Before Bavaria bought it, according to the Guardian.co.uk, the Carinthian state government-owned Hypo Alpe Adria “acted as financier” for the horrifying Jörg Haider, charismatic leader of a terrifying populist racist Austrian political party that promoted hatreds in order to surf them to power. WienerTageszeitung.at wrote that HGAA had had to help support Haider’s Carinthian state government’s “patronage policies” [“gönnerhafte Politik”]. The recent Munich Landgericht I court decision about how to prosecute the Bavarian side did allow prosecution of an accusation that Jörg Haider, Kärntner Landeshauptmann [“Captain of Carinthia”] at the time of the sale, received a soccer stadium sponsorship bribe from BayernLB (2.5 million euros). An Austrian website also talked about overpayment for the expert opinion of an Austrian tax adviser associated with Haider as another possible bribe to him from the deal (6 million euros for six pages). No details found yet about money improperly funneled to Haider & Co. before the sale, when his party controlled the government that owned the bank.
According to the Manager-Magazin.de article, a 2007 audit by the Österreichische Nationalbank [Austrian National Bank] reported that Hypo Alpe Adria was shuffling fake capital around as early as spring 2006 to hide its losses, through obscurant Liechtenstein entities, and selling stock to itself to create the illusion of solvency. There was no Austrian regulatory follow-up on the audit report apparently.
BayernLB’s purchase of HGAA has already sparked multiple trials, with more to come. For example, Manager-Magazin.de wrote that Munich prosecutors initiated a criminal trial against BayernLB management board members on 05 May 2011—that trial hasn’t started yet—and BayernLB sued its former management board members for 200 million euros in damages in a civil trial that actually did start, on 19 Jun 2012. An Austrian criminal trial sentenced a Carinthian state party chief to five years in prison on 10 Oct 2012 for diverting money from the sale to his political party (a state government coalition partner with Jörg Haider’s FPÖ). The current head of the Bavarian C.S.U. party, Horst Seehofer, is to testify in Vienna before a commercial court [Handelsgericht Wien] about the schlamassel. When they gave Hypo Alpe Adria back to the country of Austria, did BayernLB sign a paper saying they would not sue for damages? The Vienna trial is about 3 billion euros of Bavarian taxpayer money that now-nationalized Hypo Alpe Adria does not want to return; this would be in addition to the 3.7 billion euros Bavaria already spent to bail out the bank.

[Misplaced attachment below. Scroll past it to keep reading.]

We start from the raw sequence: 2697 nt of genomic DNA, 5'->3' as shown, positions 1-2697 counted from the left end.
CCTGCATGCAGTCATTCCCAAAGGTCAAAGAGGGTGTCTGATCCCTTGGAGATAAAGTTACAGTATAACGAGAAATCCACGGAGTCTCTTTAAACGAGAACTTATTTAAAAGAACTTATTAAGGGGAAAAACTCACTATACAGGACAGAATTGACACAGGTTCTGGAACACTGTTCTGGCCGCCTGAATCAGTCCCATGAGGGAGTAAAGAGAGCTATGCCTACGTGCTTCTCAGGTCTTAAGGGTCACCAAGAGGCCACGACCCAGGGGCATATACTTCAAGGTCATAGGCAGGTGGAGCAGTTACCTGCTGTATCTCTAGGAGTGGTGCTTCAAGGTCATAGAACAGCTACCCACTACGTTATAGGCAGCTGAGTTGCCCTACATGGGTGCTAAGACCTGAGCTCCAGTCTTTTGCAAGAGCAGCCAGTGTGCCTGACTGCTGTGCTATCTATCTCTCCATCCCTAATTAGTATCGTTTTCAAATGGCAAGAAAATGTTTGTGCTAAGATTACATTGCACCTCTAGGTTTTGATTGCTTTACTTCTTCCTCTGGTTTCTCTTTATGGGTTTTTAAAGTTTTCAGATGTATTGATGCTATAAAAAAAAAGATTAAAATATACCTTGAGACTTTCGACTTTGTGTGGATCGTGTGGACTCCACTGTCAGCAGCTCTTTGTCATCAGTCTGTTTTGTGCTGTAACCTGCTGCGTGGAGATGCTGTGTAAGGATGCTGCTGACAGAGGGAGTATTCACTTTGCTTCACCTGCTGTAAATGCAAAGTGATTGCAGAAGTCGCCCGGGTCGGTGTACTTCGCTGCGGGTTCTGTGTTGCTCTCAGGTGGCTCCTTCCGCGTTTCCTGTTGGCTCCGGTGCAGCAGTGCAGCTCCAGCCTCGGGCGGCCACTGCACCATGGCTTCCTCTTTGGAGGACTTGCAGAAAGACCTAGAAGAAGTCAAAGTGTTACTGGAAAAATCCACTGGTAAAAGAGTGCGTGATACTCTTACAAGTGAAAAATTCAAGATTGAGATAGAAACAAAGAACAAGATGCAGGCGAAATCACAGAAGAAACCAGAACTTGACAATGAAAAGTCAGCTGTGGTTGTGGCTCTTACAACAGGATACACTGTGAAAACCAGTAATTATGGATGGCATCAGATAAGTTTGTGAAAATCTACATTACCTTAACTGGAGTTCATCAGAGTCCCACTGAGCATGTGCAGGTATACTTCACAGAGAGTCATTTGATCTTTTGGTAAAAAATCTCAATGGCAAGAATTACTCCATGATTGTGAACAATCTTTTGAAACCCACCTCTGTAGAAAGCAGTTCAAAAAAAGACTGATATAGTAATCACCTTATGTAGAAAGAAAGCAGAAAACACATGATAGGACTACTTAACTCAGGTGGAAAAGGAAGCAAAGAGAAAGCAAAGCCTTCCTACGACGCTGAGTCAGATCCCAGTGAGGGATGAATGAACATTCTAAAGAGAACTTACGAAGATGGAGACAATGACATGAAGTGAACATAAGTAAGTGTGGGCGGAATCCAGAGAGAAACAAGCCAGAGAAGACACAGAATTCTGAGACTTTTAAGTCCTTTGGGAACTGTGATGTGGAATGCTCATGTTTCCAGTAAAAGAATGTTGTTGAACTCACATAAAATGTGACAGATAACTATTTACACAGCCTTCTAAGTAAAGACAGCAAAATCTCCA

Update on 24 Oct 2013: Bavarian prosecutors won their appeal! The Munich Oberlandesgericht overturned the Munich Landgericht’s decision and will be allowing full prosecution of ex-C.E.O. Werner Schmidt and six of the seven members of the BayernLB management board on the counts sought, for breach-of-trust losses of 550 million euros in the 2007 purchase of Hypo Alpe Adria in addition to the 75 million lost on extra HGAA stock bought after the purchase.
Update on 27 Feb 2014: Three former management board members of Hypo Alpe Adria were given prison sentences by an Austrian court for granting investors buy-back guarantees and thus, the court said, costing the bank several million euros. The Klagenfurt court [Schöffensenat] said they held back important information when they sold Hypo Alpe Adria to Bavarian state bank BayernLB. A 2.5-million-euro dividend they issued was also not in order, the court said.
In this breach of trust trial, former management board member Josef Kircher was sentenced to three years, some of which was changed to probation because he was willing to testify. Former management board member Siegfried Grigg was sentenced to three and a half years. The Flick Foundation was fined 600,000 euros. Former H.A.A. C.E.O. Wolfgang Kulterer was sentenced to one year. He has already been sentenced to several years in a related Hypo Alpe Adria matter in January 2014, when he admitted having kept mumm about side agreements. Former Hypo manager Tilo Berlin is also a defendent in the breach of trust trial but was unable to appear for health reasons, delaying resolution.